Let's break it down.
- February 2004 - Facebook (then called "thefacebook") was founded by Zuckerberg, Moskovitz, Saverin, and Hughes.
- March 2004 - Facebook spreads to three other college campuses - Yale, Columbia, and Stanford.
- June 2004 - Facebook moves its headquarters to Palo Alto, California.
- September 2004 - The site launches the now-infamous "wall" - which allows users to post things and receive messages on their own page.
- December 2004 - Facebook hits 1 million users.
- May 2005 - Facebook expands to over 800 college campuses.
- September 2005 - The site expands to high school networks. It also drops the "the" to become just "Facebook."
- October 2005 - Facebook adds photos and goes international.
- December 2005 - Facebook has over 6 million users.
- April 2006 - Facebook goes mobile.
- September 2006 - Anyone can now join Facebook.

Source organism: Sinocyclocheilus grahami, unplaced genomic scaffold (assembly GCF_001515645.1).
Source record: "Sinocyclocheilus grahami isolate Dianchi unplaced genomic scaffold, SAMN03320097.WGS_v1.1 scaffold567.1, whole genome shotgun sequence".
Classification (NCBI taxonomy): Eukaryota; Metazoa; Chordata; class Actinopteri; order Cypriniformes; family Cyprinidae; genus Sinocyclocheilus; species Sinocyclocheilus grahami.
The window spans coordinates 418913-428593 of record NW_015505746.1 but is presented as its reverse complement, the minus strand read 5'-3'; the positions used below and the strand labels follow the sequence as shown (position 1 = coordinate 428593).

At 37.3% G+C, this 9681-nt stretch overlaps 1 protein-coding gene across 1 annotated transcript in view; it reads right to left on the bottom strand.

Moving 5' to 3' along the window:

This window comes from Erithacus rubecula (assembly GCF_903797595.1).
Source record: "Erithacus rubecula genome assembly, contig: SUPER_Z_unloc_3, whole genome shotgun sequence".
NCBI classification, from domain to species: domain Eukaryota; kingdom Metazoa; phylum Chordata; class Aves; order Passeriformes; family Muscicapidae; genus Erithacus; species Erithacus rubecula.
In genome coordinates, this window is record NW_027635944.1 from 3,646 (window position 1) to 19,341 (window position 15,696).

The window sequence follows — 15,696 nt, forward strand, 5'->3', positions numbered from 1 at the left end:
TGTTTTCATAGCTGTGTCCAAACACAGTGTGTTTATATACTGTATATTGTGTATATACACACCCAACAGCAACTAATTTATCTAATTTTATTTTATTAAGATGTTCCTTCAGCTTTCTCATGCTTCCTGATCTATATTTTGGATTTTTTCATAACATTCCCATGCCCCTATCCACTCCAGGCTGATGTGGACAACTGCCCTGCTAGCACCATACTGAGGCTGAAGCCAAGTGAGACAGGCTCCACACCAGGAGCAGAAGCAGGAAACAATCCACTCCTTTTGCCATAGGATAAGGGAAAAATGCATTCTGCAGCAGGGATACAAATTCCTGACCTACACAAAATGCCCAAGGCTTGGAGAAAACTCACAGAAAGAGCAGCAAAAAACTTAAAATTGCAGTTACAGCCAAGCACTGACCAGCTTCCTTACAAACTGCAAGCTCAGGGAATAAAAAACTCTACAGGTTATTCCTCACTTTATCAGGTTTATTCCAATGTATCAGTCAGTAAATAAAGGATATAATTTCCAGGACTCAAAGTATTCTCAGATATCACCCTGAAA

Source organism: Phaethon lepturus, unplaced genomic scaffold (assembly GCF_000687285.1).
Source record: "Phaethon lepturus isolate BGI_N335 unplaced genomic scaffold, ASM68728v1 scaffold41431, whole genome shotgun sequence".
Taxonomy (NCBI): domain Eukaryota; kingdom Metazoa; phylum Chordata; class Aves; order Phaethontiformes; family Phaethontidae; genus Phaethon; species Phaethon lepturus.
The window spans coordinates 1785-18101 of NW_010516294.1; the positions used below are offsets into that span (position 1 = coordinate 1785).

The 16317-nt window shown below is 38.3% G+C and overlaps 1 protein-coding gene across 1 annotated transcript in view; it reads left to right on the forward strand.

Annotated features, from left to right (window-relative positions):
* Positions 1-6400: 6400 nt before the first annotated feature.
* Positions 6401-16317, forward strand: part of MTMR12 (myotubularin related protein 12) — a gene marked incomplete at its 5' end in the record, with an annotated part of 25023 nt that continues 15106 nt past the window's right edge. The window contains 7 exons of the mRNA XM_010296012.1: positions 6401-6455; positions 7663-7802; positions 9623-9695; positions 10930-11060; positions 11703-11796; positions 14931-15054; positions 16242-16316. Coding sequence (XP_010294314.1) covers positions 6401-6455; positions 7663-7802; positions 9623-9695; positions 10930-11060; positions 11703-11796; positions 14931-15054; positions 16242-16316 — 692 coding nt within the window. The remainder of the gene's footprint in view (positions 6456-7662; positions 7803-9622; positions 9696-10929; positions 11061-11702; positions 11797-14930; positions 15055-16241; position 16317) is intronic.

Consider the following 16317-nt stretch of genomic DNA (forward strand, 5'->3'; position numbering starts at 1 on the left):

- December 2006 - Membership increases to 12 million.
- June 2007 - Video launches.
- December 2007 - Membership increases to 58 million.
- July 2008 - Launch of Facebook for iPhone.
- February 2009 - The "like" button is introduced.
- July 2010 - Over 500 million users are active on Facebook.
- August 2010 - Engineering center is opened in Seattle.
- October 2010 - Groups are launched.
- April 2011 - Data center opens in Prineville, Oregon.
- July 2011 - Video calling is launched.
- April 2012 - Acquisition of Instagram is announced.
- May 2012 - Facebook releases their IPO - which raised $16 billion and gave the company a $102.4 billion market value.
- October 2012 - Membership hits the 1 billion mark.
- February 2013 - Acquisition of Atlas is announced.
- June 2013 - Facebook's acquisition of Instagram launches video.
- February 2014 - Acquisition of WhatsApp is announced.
- March 2014 - Acquisition of Oculus is announced.
- November 2014 - Groups App is announced.
- April 2015 - Over 40 million small business pages are on Facebook.
- June 2015 - Facebook's AI Research opens in Paris.
- February 2016 - Facebook's Reactions launches.
- July 2016 - Over 1 billion users of Messenger a month.
- October 2016 - Marketplace launches - allowing users to buy and sell products.
- April 2017 - F8 developer's conference is held in San Jose by Facebook.
- March 2018 - Facebook sued by shareholders following stock plummet.
- April 2018 - Zuckerberg testifies before Congress regarding concerns over data and privacy breaches.